Things haven’t always been rosy. In the past, the destination was the stuff of dread and whispers. British settlers first arrived in 1803, laying claim to the island then known as Van Diemen’s Land. The next five decades are coated in a thick, horrid history. The island housed the most cruel and notorious of Australia’s penal colonies, ‘processing’ upwards of 70,000 convicts. At the same time, the indigenous population — here for 35 millennia before the European arrivals — was all but obliterated. It’s a mighty depressing tale.
When history drew breath in 1856, however, the island’s name was changed to Tasmania — after Abel Tasman, the Dutch seafarer said to be the first European to set eyes on the island — in what was essentially a canny PR decision. Unable to reverse the past, a new generation of islanders were looking to the future. More settlers were needed. The name Van Diemen’s Land was synonymous with convicts and brutality. Few would willingly spend long months at sea to reach such a place. But a fresh start as the newly christened Tasmania? With its bounteous hills and lakes, its bays and rolling fields? Well, they were onto something.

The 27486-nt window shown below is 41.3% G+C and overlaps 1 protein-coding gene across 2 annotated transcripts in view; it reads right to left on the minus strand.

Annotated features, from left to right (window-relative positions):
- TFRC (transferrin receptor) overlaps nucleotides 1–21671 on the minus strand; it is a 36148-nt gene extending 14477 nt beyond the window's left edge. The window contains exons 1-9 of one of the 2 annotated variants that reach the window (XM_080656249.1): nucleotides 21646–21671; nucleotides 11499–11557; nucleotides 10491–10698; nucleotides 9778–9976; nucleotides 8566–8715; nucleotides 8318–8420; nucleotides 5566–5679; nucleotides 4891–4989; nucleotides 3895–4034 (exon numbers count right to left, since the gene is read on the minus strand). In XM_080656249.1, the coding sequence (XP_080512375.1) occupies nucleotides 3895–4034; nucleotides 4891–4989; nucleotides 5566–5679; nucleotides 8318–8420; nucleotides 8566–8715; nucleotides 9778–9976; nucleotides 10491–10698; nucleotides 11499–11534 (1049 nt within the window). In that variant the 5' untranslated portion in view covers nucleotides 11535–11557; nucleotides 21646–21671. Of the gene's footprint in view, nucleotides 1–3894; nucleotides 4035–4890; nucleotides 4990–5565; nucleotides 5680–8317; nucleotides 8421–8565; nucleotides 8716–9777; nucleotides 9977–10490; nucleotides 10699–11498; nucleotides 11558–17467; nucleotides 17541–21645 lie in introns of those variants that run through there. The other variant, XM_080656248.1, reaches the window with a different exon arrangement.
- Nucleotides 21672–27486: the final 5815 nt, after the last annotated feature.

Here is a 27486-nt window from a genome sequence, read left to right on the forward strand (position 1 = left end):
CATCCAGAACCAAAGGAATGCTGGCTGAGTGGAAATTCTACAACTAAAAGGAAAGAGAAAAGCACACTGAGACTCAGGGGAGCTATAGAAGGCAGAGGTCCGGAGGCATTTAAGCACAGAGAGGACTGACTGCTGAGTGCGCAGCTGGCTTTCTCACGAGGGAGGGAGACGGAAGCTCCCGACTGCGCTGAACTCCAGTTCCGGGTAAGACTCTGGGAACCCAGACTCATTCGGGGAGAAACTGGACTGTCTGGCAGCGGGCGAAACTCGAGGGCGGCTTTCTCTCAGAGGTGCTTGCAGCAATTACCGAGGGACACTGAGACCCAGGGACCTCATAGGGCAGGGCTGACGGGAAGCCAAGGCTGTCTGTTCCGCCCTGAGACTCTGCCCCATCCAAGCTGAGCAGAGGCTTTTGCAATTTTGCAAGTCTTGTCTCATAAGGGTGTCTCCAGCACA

The rain is pummelling down. More accurately it’s pummelling sideways, the gale-force Roaring Forties winds giving me a horizontal soaking. The west of my body is totally sopping, the east only sodden. Visibility, through the murk and tumbling mist, is next to zero. It’s the first day of the Overland Track, and I’ve reached the ridge below Cradle Mountain.
It was from here, in 1910, that an Austrian immigrant outdoors aficionado named Gustav Weindorfer — famous among other things for establishing a Cradle Mountain visitors’ chalet, Waldheim Chalet, and the wombat stew it served — looked around at the spread of peaks and declared the land should be preserved “for the people for all time; it is magnificent, and people must know about it and enjoy it”.
Weindorfer’s wish was granted, and his vision was integral to the creation of the Overland Track. The six-day, 40-mile trail, made up of former trading paths and Aboriginal hunting tracks, stretches through what’s now a national park reserve between Cradle Mountain and Lake St Clair in Tasmania’s Central Highlands. The trek has become so popular that only a set number of pre-booked walkers are allowed to embark on it each day. I’m one of a group of nine doing the walk with Cradle Mountain Huts, an outfit that takes the sting out of the week by laying on private huts, hot showers and good food and wine. Purists may baulk at this approach. I now know I’m not much of a purist.